Hustle (2022): Netflix Inbounds a Comedically Charming Basketball Flick

“Hustle” is directed by Jeremiah Zigar (We the Animals, In a Dream) and stars Adam Sandler (Big Daddy, Uncut Gems), Queen Latifah (Ice Age: The Meltdown, The Equalizer), Ben Foster (3:10 to Yuma, Hell or High Water), Juancho Hernangómez, and Robert Duvall (Apocalypse Now, The Godfather). This film centers around a down on his luck basketball scout, Stanley Sugerman. When trying to justify having a place in the NBA, Sugerman finds a young, skilled man from Spain and decides to give him a shot at entering the big leagues.

“Hustle” came out of nowhere for me, partially because Netflix, this film’s distributor, is not exactly the most prominent studio when it comes to marketing their new content. Obviously they have been busy promoting the new season of “Stranger Things,” but that’s all the new content I knew they had coming out recently. To be fair though, of all the streaming services out there, I am more likely to log onto Hulu or HBO Max before I open Netflix. However, much like another Netflix film, “The Adam Project,” which released earlier this year and became a delightful couple hours of entertainment, I watched “Hustle” through a free screener. I did not know what to expect with this film, because Adam Sandler is an enigma of an actor. He can crank out a terrible comedy like “Grown Ups” or give a tour de force performance like he did in “Uncut Gems,” which coincidentally, much like “Hustle,” are both movies that at least partially involve basketball. Now that we have completed the unofficial “Adam Sandler Basketball Trilogy,” can we please get a few more Adam Sandler projects involving golf? I would totally buy a Blu-ray boxset of the “Adam Sandler FORE Quadrilogy!”

Now I mentioned two completely different films that range in overall subject matters and quality. “Grown Ups” is a disposable, flat, dumb comedy that feels more like Adam Sandler wanted an excuse to gather with his friends to hang out for a number of weeks. Making the movie however was a pure afterthought. Then there was “Uncut Gems,” which is not a movie for everyone, but it was certainly one for me. It is a film that has a trademark zaniness to it that makes you feel like you are on drugs within the first ten minutes, only to have the high peak by the end of the runtime. It felt like there was a commitment to the craft. Even Kevin Garnett of all people could act! Who ever thought I would be saying that?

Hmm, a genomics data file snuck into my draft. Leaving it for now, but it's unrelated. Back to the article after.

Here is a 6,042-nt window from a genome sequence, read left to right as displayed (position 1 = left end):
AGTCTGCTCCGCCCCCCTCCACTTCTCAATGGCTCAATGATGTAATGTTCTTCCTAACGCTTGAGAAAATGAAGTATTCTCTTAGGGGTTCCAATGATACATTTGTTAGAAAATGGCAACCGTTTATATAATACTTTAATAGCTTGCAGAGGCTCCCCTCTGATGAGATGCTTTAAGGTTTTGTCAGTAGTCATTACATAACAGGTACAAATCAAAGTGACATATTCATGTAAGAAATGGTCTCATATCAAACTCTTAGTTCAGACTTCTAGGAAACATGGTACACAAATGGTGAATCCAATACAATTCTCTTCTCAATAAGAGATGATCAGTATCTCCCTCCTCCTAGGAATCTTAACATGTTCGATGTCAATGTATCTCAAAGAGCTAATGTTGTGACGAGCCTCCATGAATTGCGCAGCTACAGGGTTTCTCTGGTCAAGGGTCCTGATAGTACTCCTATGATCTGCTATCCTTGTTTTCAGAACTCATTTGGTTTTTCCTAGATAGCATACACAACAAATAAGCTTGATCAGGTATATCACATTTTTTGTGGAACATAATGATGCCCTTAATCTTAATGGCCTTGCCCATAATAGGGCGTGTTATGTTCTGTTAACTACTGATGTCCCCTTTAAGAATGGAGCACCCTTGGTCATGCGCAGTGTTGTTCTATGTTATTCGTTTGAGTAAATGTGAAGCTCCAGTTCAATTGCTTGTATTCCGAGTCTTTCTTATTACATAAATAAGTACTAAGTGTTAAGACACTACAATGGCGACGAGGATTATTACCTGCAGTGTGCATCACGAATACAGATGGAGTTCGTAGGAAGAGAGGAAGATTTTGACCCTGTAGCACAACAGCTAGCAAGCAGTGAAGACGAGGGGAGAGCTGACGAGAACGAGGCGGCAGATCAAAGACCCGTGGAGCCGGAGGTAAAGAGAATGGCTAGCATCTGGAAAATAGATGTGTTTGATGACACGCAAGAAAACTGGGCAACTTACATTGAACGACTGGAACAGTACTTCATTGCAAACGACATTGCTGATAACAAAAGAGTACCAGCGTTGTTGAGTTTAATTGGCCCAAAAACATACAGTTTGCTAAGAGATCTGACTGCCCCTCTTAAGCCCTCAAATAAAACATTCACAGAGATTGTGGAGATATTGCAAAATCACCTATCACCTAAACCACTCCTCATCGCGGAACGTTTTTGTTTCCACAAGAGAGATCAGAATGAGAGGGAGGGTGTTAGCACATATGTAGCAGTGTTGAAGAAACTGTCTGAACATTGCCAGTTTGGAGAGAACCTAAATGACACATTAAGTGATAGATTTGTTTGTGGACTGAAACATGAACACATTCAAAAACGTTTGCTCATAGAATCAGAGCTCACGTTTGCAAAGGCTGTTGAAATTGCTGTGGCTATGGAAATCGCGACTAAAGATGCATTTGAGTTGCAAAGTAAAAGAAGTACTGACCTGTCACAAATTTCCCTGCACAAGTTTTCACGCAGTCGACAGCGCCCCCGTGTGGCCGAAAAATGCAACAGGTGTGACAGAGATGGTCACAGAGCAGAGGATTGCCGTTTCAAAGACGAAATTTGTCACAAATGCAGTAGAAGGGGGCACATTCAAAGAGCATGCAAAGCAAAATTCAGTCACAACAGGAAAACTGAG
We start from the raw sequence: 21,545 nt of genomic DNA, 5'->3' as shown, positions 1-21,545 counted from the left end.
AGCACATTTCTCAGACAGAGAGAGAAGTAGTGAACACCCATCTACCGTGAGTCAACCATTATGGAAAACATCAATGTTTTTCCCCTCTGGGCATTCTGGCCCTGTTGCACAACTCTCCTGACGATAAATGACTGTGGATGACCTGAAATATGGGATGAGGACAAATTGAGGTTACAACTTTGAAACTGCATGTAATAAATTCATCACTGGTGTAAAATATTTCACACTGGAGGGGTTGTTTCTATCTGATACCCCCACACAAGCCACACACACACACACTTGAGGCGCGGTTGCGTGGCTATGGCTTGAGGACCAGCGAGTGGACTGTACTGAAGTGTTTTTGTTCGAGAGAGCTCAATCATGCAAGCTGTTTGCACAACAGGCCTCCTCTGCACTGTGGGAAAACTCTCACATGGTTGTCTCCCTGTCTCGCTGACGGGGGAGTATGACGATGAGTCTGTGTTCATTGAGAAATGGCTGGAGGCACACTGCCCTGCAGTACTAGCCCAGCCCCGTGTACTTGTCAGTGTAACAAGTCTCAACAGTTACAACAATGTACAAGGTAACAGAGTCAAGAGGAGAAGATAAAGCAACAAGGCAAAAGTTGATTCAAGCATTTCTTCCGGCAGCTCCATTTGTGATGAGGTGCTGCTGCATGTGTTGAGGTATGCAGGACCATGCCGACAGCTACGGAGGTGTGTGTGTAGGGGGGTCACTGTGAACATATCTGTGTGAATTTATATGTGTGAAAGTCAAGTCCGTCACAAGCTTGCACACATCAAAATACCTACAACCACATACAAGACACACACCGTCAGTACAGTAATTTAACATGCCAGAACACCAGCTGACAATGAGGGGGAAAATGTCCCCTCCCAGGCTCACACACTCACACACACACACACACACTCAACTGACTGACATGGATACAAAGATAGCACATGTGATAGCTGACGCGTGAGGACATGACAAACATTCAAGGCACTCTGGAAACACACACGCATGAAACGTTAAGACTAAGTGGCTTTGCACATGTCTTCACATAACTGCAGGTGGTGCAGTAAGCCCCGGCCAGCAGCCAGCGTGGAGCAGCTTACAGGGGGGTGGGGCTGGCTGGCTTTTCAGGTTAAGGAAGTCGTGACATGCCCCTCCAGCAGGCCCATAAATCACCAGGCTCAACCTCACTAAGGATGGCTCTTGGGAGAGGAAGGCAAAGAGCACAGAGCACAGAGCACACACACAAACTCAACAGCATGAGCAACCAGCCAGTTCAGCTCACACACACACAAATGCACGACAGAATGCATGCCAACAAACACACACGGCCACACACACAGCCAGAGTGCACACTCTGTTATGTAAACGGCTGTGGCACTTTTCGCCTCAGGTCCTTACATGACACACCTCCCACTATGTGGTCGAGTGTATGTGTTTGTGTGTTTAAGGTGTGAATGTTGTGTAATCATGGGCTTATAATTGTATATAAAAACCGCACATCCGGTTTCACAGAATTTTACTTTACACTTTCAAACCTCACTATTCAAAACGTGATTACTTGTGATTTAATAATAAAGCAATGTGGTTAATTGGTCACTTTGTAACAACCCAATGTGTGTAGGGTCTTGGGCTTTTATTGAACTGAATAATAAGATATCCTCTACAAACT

If I had to put “Uncut Gems” and “Grown Ups” on a seesaw, the two films feel rather out of balance. If I take one off and let “Hustle” take its place, the balance is somewhat restored, because I think “Hustle” has the pinch of lightheartedness, charm perhaps, of “Grown Ups,” while also feeling like we are seeing the same level of commitment Sandler and crew put into a movie like “Uncut Gems.” “Hustle” is a genuinely good film, and part of me is delightfully surprised because Adam Sandler movies are like a box of chocolates. You never know if you are going to smile, laugh, cringe, or have your heart beat straight out of your chest. I would say “Hustle” brings more smiles and laughs than anything else.

“Hustle” does not have quite the same laughs that you would get in say “Big Daddy” or “Happy Gilmore.” That said, the film occasionally has its moments of levity. And while Adam Sandler is known for being funny, I do not think that is the greatest strength in “Hustle.” The greatest strength in regard to “Hustle” is instead its captivation, its ability to inspire. I can say that after watching “Hustle,” it did not make me want to work out. It did not make me want to join the NBA. I am not much of an athlete and I am literally sitting on a bed right now with a party size pack of Lay’s Wavy chips as I type part of this review. But I think if I were a certain age, or in a certain mood, I would probably be inspired to partake in such activities if I had the proper motivation. Speaking of motivation, this is something that brings me to another strength of the film, how much it reminded me of my own life.

It is odd to think about, but as someone who is not exactly fit and eats fast food all the time, I somehow relate to the main baller of the film, Bo Cruz (Juancho Hernangómez) (left). I will not dive into spoilers, but this film presents an issue on mental health, self esteem if you will. There is a key plot point in the film where we see Bo Cruz playing ball and someone in particular is “getting inside his head.” Obviously, the goto counter here would be to tough it out, not listen to a word this person says, which may say something about how men live with toxic masculinity but the film uses this issue to tell an effective story. It reminds me of why I sometimes fail to complete certain tasks or goals, it is either because I am not good enough at something, or someone on a variant of the receiving end decreases my motivation or makes me feel like I am not as skilled as I actually am. It is possibly why throughout my years in school I failed certain assignments. It is not because I am incapable of getting these things done. Sometimes I might be incapable (I am terrible with foreign languages), although that is not the point. But without dropping names, during my school years, there have been outside forces that brought me particular worries. This is also why I am not athletic material. It is not that I am incapable of handling being called silly names (What do you think I do here on Scene Before?), but this movie presents a case where being an athlete implies that you will only get better with what could perhaps be perceived as “tough love” and embracing each moment as if you were a statue.